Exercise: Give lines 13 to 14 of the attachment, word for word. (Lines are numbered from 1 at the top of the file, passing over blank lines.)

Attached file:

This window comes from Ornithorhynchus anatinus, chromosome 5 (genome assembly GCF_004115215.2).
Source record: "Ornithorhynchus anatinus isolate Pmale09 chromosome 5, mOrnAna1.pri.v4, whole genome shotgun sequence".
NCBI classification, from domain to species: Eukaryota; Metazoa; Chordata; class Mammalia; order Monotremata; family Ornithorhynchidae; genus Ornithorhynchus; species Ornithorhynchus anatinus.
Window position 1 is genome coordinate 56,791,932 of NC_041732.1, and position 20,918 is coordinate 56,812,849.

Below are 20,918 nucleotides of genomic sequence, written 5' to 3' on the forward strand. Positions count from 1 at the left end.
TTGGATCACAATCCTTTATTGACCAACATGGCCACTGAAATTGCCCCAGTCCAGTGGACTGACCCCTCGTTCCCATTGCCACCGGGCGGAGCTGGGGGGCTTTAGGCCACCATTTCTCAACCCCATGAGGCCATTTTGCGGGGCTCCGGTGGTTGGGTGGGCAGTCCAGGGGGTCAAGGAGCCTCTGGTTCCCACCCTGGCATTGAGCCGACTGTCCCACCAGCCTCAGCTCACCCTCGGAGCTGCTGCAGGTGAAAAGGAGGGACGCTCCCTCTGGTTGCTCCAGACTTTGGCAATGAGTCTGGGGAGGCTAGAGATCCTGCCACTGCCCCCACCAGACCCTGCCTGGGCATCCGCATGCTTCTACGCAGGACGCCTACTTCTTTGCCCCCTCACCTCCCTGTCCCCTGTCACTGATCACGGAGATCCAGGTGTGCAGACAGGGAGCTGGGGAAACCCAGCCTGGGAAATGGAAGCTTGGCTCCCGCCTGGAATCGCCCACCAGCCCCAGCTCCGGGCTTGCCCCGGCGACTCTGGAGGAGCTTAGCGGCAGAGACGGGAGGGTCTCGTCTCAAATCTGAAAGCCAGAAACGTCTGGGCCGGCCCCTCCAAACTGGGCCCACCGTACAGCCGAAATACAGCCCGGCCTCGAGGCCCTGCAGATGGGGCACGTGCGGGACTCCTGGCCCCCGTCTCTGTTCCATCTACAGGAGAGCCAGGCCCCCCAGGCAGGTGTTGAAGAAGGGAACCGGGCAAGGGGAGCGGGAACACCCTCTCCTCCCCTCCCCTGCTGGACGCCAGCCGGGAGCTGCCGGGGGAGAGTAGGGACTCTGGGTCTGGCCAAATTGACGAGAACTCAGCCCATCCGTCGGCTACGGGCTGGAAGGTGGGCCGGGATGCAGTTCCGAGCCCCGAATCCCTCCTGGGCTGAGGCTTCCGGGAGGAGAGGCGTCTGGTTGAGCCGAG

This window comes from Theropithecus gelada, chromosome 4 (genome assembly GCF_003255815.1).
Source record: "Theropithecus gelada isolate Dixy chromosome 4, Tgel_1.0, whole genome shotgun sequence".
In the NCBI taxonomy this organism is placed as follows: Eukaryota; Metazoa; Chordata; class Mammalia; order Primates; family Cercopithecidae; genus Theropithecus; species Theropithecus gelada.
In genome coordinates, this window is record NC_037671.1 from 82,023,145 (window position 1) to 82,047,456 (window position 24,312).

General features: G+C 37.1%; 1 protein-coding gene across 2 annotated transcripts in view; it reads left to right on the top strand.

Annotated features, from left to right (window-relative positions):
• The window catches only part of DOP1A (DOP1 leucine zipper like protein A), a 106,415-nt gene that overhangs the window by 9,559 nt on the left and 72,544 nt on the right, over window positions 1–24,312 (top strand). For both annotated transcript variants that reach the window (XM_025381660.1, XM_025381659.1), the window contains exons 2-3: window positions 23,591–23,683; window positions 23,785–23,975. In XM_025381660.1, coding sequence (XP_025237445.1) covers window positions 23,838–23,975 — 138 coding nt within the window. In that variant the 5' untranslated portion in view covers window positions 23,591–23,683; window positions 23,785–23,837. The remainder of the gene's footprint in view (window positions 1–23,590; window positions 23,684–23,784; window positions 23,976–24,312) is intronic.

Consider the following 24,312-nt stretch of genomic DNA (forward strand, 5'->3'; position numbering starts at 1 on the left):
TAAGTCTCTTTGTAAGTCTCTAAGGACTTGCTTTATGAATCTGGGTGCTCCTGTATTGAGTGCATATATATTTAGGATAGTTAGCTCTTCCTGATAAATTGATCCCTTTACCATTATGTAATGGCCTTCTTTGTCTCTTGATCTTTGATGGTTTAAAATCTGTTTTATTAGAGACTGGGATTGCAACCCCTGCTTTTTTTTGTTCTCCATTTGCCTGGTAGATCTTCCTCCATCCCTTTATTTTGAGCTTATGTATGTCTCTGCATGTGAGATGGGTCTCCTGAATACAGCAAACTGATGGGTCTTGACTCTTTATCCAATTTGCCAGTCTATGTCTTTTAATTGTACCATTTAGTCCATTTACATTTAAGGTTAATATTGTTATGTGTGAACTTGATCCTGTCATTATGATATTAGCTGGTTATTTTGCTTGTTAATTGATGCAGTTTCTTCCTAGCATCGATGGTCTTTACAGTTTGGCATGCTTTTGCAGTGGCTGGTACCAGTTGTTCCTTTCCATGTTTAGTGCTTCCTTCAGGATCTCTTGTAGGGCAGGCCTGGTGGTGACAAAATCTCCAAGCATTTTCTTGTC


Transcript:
• The window catches only part of DOP1A (DOP1 leucine zipper like protein A), a 106,415-nt gene that overhangs the window by 9,559 nt on the left and 72,544 nt on the right, over window positions 1–24,312 (top strand). For both annotated transcript variants that reach the window (XM_025381660.1, XM_025381659.1), the window contains exons 2-3: window positions 23,591–23,683; window positions 23,785–23,975. In XM_025381660.1, coding sequence (XP_025237445.1) covers window positions 23,838–23,975 — 138 coding nt within the window. In that variant the 5' untranslated portion in view covers window positions 23,591–23,683; window positions 23,785–23,837. The remainder of the gene's footprint in view (window positions 1–23,590; window positions 23,684–23,784; window positions 23,976–24,312) is intronic.

Consider the following 24,312-nt stretch of genomic DNA (forward strand, 5'->3'; position numbering starts at 1 on the left):